“Cyber technology doesn’t have to be part of the defense sector. It can be used by the financial sector or the telecoms companies. We’re not necessarily talking about the sale of weapons or arms, we’re talking about technology”, he said.

Drone technology is another example of multiple applications. “It can be used in terms of national security, but it can also be used for the maintenance of pipelines and geological surveying. There are lots of uses of drones that go beyond the military.

“Small drones can give civil defense an instant view of what’s going on in a large fire in a building. These technologies can be used in the military but can also be adapted to the civilian sector,” he said.

OurCrowd was founded by American-Israeli entrepreneur Jonathan Medved seven years ago, with a distinct technology edge. It lists Virgin Hyperloop One, the fast-transit technology being developed in the US, but it also has big plans in the Middle East, with one of its portfolio companies boasting an interest valued at $3.8 million.

Al Nabodah is one of the oldest family businesses in the UAE, with the traditional range of business interests in construction, real estate, logistics and transport. “In the investment world and the business world, Al Naboodah is very well known. Anybody wanting to know who to do business with in Dubai or the UAE would have put Al Naboodah on their list. They have deep contacts across the world,” Al-Binali said.

How does Israeli business culture compare and contrast with that of the UAE? 

“It’s similar in that it’s built on relationships and trust, and person-to-person contact — backed by legal paperwork of course — but you have that same initial contact culture. I call it Middle East-ism. In terms of communications style, I’d compare Israelis with Russians, who I’ve experienced before. The language is much more direct.

“But the Israelis understand us because they’ve dealt with a lot of other countries that have the same culture, and I understand the Israelis’ communications style. It’s similar to Russians, and quite similar to New Yorkers,” he said.

Al Naboodah also has an office in Riyadh and has done a lot of business in Saudi Arabia, and while Al-Binali believes it is too early to talk about a rapprochement between the Kingdom and Israel, he is sure there is plenty of business opportunity there too.

“We cannot talk in concrete terms until Saudi Arabia decides whether or if it wants to normalize. But I can say we’d see the same speed of business building that we’ve seen here, because the Saudis have the same characteristics.

“Saudi government institutions are worldly, they’re used to dealing with companies from around the world. Saudi business families are also very global. The same elements that make me see the first initial steps to success in the UAE-Israel partnership exist in Saudi too — except that the Kingdom has a much larger economy.

“If and when relations are normalized, from a business perspective, I can see tremendous value creation in Saudi and Israel, but also for the UAE and Bahrain. The more the GCC is seen as a big common market, the more interest there will be,” he said.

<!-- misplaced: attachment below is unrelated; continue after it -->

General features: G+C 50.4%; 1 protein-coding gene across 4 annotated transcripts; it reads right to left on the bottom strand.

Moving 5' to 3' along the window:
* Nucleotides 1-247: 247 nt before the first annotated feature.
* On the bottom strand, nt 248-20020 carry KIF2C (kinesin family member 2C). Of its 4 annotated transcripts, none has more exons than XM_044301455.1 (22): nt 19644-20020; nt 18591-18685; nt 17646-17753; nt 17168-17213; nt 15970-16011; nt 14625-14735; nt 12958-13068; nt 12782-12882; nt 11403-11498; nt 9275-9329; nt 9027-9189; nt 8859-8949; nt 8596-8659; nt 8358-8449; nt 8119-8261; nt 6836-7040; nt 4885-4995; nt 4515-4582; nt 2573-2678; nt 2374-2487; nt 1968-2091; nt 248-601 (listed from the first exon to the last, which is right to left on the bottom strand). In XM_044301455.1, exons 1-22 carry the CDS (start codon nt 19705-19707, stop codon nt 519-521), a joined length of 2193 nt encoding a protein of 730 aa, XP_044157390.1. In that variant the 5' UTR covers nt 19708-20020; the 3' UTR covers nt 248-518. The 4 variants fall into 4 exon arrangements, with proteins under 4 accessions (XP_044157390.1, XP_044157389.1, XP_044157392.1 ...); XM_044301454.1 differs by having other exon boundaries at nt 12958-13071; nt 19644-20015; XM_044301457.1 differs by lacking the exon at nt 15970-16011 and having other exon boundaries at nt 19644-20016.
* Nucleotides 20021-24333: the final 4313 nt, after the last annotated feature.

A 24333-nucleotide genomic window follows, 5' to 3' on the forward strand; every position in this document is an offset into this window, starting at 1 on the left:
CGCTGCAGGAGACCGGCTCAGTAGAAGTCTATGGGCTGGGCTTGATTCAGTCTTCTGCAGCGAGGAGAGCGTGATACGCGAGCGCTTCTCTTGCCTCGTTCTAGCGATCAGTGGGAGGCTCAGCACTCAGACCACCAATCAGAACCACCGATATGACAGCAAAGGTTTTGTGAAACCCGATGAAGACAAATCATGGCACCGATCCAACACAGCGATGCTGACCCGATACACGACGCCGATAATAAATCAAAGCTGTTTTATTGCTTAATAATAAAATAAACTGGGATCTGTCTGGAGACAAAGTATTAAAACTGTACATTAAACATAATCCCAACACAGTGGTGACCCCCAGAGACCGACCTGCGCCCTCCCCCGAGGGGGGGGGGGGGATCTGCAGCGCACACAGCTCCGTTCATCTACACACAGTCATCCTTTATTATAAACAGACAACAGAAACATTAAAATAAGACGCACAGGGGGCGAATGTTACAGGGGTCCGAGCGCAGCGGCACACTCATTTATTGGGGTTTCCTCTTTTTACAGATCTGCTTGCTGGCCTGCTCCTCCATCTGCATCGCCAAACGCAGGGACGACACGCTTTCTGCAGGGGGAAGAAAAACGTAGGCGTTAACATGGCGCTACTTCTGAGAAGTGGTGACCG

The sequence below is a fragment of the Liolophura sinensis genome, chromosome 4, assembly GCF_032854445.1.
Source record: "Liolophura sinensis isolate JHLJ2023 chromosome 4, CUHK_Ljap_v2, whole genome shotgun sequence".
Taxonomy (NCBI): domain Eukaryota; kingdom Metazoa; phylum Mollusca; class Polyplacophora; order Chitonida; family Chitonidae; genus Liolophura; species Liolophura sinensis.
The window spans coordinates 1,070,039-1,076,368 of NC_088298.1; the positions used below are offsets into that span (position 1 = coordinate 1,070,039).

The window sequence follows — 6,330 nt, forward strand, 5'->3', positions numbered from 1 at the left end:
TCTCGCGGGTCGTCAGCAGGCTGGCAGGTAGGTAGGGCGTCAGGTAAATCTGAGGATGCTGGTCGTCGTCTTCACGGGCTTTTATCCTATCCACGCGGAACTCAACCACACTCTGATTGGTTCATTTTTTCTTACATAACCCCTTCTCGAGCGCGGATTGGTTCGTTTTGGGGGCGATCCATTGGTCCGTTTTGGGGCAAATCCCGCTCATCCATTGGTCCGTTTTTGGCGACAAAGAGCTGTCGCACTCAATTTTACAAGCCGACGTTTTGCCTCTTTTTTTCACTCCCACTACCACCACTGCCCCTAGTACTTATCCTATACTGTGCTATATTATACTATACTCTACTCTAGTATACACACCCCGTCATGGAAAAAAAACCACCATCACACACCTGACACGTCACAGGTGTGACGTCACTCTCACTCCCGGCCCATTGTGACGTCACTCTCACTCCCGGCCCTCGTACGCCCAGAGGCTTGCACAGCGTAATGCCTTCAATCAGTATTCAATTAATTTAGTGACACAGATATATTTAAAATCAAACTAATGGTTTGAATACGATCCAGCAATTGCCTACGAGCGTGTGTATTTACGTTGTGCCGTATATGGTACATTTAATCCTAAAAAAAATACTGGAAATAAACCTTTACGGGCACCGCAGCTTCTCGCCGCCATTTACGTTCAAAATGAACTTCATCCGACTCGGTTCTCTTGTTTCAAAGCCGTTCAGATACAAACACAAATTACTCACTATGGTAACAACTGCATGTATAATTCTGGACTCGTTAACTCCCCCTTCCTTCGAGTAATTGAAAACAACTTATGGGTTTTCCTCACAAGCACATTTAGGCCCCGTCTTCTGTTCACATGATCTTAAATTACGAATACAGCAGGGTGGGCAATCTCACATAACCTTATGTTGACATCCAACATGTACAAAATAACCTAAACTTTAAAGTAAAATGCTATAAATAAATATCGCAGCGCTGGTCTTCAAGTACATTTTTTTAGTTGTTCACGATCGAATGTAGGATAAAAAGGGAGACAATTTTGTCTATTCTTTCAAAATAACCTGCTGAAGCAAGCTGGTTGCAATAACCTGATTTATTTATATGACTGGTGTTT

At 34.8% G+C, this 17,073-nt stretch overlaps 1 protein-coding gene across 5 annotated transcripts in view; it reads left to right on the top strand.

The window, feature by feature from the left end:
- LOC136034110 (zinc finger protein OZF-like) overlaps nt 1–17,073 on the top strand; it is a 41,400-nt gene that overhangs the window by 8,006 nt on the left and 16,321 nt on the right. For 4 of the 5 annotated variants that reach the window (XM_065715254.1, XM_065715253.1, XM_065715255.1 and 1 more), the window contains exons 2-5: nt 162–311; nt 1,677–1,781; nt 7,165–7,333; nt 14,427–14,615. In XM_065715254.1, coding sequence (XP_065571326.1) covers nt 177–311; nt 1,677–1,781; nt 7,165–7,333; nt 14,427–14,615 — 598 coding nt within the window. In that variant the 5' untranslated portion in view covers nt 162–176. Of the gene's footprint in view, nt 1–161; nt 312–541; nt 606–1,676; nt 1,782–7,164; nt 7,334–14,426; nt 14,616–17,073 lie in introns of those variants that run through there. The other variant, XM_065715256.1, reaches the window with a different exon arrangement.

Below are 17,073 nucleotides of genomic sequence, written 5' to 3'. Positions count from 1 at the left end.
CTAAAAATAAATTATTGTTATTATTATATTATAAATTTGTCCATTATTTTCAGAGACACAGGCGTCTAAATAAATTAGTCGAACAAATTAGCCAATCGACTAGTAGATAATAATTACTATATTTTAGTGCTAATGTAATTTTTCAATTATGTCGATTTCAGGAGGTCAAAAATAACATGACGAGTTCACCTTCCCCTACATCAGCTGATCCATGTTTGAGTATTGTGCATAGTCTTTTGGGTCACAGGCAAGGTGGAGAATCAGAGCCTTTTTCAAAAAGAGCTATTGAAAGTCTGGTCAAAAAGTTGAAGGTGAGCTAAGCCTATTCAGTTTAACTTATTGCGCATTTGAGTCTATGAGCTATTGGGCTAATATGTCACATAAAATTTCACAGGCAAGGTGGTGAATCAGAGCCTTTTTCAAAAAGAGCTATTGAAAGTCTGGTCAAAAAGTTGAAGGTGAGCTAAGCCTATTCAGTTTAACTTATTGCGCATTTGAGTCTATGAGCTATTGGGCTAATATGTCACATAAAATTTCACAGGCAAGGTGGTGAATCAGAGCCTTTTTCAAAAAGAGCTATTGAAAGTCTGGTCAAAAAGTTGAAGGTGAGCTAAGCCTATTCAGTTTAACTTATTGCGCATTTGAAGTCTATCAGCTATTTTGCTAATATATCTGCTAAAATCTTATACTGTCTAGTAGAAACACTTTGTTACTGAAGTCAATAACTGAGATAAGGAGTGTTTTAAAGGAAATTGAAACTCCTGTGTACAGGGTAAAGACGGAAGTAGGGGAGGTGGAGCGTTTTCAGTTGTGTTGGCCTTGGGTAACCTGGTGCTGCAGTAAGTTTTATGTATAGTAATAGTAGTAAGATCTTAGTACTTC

“Some of my business friends in New York are telling me they will deploy into anything between Israel and the UAE. They see this as a virgin business route that can pay huge dividends,” he added.


Saudi Arabia’s biggest gym chain swings to loss

Saudi Arabia’s biggest gym chain swings to loss
Updated 20 April 2021

Saudi Arabia’s biggest gym chain swings to loss

Saudi Arabia’s biggest gym chain swings to loss
  • Operates 135 gyms in UAE and KSA
  • Pandemic has hit fitness sector hard

DUBAI: Saudi Arabia’s biggest gym chain swung to a first quarter loss as the pandemic forced the closure of thousands of fitness clubs worldwide.
Leejam Sports Company reported a net loss of more than SR6.9 million in the first quarter compared to a profit of SR6.2 million a year earlier, it said in filing to the Tadawul stock exchange where its shares are listed.
Overall revenues dipped by about a quarter over the period to SR148.5 million, it said.
Total gym memberships, personal training revenues and rental income fell by more than SR49 million as a result of gym closures in the Kingdom from Feb.5, 2021 to March 6, 2021, it said.
Meanwhile the need to apply precautionary measures in response to the pandemic reduced the number of members joining the clubs.
Leejam operates some 135 Fitness Time centers in Saudi Arabia and the UAE.


‘Many more airlines will go under’ Qatar Airways boss tells CNN

‘Many more airlines will go under’ Qatar Airways boss tells CNN
Updated 20 April 2021

‘Many more airlines will go under’ Qatar Airways boss tells CNN

‘Many more airlines will go under’ Qatar Airways boss tells CNN
  • Qatar Airways CEO Akbar Al-Baker gave a bleak assessment of the challenges facing the industry as it struggles to recover the collapse in global air travel

DUBAI: Qatar Airways CEO Akbar Al-Baker has warned that many more airlines will be forced out of business by the pandemic.
In an exclusive interview on CNN’s Quest Means Business, Qatar Airways CEO Akbar Al-Baker gave a bleak assessment of the challenges facing the industry as it struggles to recover the collapse in global air travel.
“By the time this pandemic is over, there will only be few airlines that are strong and will continue operating,” he said. “A lot of other airlines will go under. And this will continue to happen, because we have not seen the worst of it over yet.”
He said that returning the airline industry to full strength should be a key priority to boost the global economic outlook.


“If this pandemic prolongs for too long, this will completely destroy the world’s economy which is so dependent on airlines for delivering business, carrying freight around, and most importantly creating jobs,” he said.